Not so close to the river

This section of Riverfront Trail near High Country Court was washed away earlier this year by high waters of the Colorado River. Repair efforts will move portions of the trail 70 to 80 feet off the water’s edge, said Greg Linza, Mesa County parks and landscape manager.



080911 Trail wash out 3

This section of Riverfront Trail near High Country Court was washed away earlier this year by high waters of the Colorado River. Repair efforts will move portions of the trail 70 to 80 feet off the water’s edge, said Greg Linza, Mesa County parks and landscape manager.

After watching the raucous Colorado River assail the Riverfront Trail system this summer, Mesa County will push portions of the to-be-built trail farther away from the waterway to try to avoid future flooding.

County commissioners unanimously agreed Monday to amend a deed for a recreational easement that will move a section of the trail an additional 40 feet away from the river’s edge.

The county has obtained an easement on Colorado State Parks property about a mile west of the Redlands Parkway bridge for the first phase of a three-phase project that will result in adding roughly eight miles of new trail to the Riverfront Trail system.

The initial design for the first phase of the trail placed it within 30 to 40 feet of the river along State Parks property.

But when Greg Linza, parks and landscape manager for the county, saw the damage inflicted earlier this year on the Riverfront Trail by a river swollen with record runoff, he decided that was too close.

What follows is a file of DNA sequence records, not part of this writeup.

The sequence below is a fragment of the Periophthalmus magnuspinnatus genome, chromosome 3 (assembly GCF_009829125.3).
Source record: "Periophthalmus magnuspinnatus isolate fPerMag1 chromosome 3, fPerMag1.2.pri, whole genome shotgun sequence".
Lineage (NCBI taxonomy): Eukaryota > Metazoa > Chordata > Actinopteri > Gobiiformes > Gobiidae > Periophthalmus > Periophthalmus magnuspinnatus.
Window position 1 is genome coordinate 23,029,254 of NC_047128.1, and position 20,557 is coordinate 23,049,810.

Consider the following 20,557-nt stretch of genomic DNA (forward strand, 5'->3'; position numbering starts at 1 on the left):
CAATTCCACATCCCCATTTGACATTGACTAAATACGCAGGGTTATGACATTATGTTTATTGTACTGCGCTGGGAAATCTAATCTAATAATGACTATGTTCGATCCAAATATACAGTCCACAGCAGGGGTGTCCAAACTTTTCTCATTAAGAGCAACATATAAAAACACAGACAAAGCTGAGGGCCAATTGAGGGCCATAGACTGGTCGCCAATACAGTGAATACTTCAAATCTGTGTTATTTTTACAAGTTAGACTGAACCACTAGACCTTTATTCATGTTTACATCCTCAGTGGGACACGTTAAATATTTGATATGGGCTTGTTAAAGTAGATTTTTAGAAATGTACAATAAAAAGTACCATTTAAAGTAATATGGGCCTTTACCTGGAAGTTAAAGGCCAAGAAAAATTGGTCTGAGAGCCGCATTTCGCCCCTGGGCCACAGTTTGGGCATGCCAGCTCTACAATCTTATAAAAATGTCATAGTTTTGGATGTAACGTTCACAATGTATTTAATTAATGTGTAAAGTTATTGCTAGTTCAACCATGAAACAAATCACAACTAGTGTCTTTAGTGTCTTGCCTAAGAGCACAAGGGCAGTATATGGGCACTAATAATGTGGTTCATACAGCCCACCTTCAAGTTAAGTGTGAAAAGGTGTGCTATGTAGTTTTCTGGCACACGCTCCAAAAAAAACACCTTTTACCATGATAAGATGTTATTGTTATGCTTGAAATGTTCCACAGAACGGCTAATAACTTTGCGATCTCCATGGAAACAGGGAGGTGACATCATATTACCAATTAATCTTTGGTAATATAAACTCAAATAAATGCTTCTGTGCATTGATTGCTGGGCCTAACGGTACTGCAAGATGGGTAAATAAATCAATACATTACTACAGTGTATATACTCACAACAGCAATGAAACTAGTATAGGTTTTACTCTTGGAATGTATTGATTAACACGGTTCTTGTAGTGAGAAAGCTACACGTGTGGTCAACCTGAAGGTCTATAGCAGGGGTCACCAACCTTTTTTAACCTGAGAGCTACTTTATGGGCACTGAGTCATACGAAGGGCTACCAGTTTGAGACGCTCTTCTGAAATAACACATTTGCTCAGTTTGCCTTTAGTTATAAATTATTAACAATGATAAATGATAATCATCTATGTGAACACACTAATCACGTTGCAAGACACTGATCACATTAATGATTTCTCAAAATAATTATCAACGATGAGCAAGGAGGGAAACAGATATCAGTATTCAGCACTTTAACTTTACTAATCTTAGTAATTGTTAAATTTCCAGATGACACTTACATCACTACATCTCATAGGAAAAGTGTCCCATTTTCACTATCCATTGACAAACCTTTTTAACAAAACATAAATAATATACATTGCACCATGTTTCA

A half-mile stretch of the Riverfront Trail between High Country Court and the Glacier Ice Arena building has been closed since June because flooding caused two concrete trail sections totaling roughly 225 feet to collapse.

One section washed away despite being moved about 40 feet away from the river last winter.

Grand Junction city officials are now weighing whether to rebuild the trail even farther back from the river or reroute hikers and bikers away from that trail section altogether.

Linza said the relocation of the trail on the State Parks land will place it 70 to 80 feet off the river’s edge.

“We just want to make sure we’re building it to be there for a long time,” he told commissioners.

Linza said he plans to also push back from the river a section of the trail to be built on United Company of Mesa County’s property.

Construction on the first phase of the trail, which will take it from Redlands Parkway bridge to the Walter Walker State Wildlife Area, is scheduled to begin in November. The entire eight-mile trail between Redlands Parkway and the Colorado Welcome Center in Fruita should be finished in 2013.

In other business, commissioners unanimously approved a liquor license for a new sports bar in Clifton.

Uncle Nub’s Bait Shop, 3235 Interstate 70 Business Loop, Unit C, will offer traditional sports bar fare, manager Todd Colosimo said. Uncle Nub’s will fill the space formerly occupied by SmashBurger.

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